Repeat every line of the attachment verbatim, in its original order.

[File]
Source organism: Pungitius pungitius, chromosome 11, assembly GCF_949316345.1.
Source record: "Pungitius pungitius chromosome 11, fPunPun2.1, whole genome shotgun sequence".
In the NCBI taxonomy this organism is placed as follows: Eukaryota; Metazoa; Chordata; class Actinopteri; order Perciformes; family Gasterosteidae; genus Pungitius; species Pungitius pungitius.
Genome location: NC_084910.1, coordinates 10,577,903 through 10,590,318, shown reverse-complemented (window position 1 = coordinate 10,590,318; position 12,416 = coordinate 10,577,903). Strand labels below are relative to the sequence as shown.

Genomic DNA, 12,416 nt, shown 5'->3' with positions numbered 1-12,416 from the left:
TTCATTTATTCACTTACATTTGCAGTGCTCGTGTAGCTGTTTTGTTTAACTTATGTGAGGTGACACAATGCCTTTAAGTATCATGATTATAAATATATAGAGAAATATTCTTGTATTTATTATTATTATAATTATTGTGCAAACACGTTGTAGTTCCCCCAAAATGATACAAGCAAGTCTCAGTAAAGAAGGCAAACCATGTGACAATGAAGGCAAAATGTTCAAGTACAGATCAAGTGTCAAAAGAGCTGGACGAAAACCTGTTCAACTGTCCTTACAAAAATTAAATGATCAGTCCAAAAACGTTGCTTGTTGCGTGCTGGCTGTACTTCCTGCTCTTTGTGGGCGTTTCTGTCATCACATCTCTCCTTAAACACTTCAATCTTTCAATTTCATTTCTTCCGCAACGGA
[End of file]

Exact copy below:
Source organism: Pungitius pungitius, chromosome 11, assembly GCF_949316345.1.
Source record: "Pungitius pungitius chromosome 11, fPunPun2.1, whole genome shotgun sequence".
In the NCBI taxonomy this organism is placed as follows: Eukaryota; Metazoa; Chordata; class Actinopteri; order Perciformes; family Gasterosteidae; genus Pungitius; species Pungitius pungitius.
Genome location: NC_084910.1, coordinates 10,577,903 through 10,590,318, shown reverse-complemented (window position 1 = coordinate 10,590,318; position 12,416 = coordinate 10,577,903). Strand labels below are relative to the sequence as shown.

Genomic DNA, 12,416 nt, shown 5'->3' with positions numbered 1-12,416 from the left:
TTCATTTATTCACTTACATTTGCAGTGCTCGTGTAGCTGTTTTGTTTAACTTATGTGAGGTGACACAATGCCTTTAAGTATCATGATTATAAATATATAGAGAAATATTCTTGTATTTATTATTATTATAATTATTGTGCAAACACGTTGTAGTTCCCCCAAAATGATACAAGCAAGTCTCAGTAAAGAAGGCAAACCATGTGACAATGAAGGCAAAATGTTCAAGTACAGATCAAGTGTCAAAAGAGCTGGACGAAAACCTGTTCAACTGTCCTTACAAAAATTAAATGATCAGTCCAAAAACGTTGCTTGTTGCGTGCTGGCTGTACTTCCTGCTCTTTGTGGGCGTTTCTGTCATCACATCTCTCCTTAAACACTTCAATCTTTCAATTTCATTTCTTCCGCAACGGA